I’ve worked with private companies on environmental challenges for about 10 years now. In normal times, these challenges concerned but never worried me. However, we’re living through especially abnormal times. Life can feel very unstable. We wonder about Brexit. We wonder about a ‘President Trump’. We can access more information than ever before, but the distinction between news, political spin, and advertising grows hazy.

Some of us become cause-weary. We know that certain plant & animal species are dying out, that women are being trafficked into the UK for sex slavery, that children overseas are dying of malnutrition while the opulence of Western life is greater than ever. But we’re not so certain about donating our money to tackle these issues. We worry charities will spend our donations wastefully, a worry that leads us back to continued inaction (meanwhile, we consider ‘investing’ £1k on the newest iPhone).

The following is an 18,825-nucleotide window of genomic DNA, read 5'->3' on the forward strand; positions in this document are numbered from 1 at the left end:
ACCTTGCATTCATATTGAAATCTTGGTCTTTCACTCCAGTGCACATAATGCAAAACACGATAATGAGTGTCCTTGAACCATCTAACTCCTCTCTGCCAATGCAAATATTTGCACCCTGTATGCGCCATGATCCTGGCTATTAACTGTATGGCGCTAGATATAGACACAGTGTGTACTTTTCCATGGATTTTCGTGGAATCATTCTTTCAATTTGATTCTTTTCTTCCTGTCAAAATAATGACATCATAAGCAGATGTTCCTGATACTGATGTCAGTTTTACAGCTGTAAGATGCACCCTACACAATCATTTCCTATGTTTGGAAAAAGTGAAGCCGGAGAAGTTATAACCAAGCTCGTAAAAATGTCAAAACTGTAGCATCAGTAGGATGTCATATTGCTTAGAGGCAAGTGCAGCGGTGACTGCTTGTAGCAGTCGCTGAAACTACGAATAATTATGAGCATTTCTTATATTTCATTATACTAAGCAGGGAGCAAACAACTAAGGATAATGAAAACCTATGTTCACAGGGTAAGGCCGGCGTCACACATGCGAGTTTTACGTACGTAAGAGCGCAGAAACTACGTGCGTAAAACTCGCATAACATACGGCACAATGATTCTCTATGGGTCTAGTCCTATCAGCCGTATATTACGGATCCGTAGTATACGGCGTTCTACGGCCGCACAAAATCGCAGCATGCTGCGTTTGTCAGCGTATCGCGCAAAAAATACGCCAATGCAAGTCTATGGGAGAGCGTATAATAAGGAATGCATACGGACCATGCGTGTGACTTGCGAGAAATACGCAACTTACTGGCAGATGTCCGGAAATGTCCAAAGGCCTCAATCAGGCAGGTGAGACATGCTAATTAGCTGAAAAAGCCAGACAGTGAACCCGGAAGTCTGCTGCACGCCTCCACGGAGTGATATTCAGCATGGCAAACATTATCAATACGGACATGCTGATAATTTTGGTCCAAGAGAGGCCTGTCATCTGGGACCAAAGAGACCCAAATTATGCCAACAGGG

And in this overwhelming wave of uncertainty, distrust, and weariness, we are tempted to retreat into ourselves. We ignore the news, the fundraising calls, and sometimes even the Church. We try to ignore the vague sense of dread that punctuates our news, our social media, our modern literature & films.

In the end, we may succumb to fatalism. I was recently interviewed on the topic of sustainable living, and a key question was posed: ‘Isn’t it too late to try and change things? Aren’t we too far gone? Is it even worth trying at this point?’. One could take an even more extreme position and say — there’s so much grief in the world, the challenges are so daunting, I’m only one person, and we’re all going to die anyway… how do my actions today make any tangible difference whatsoever?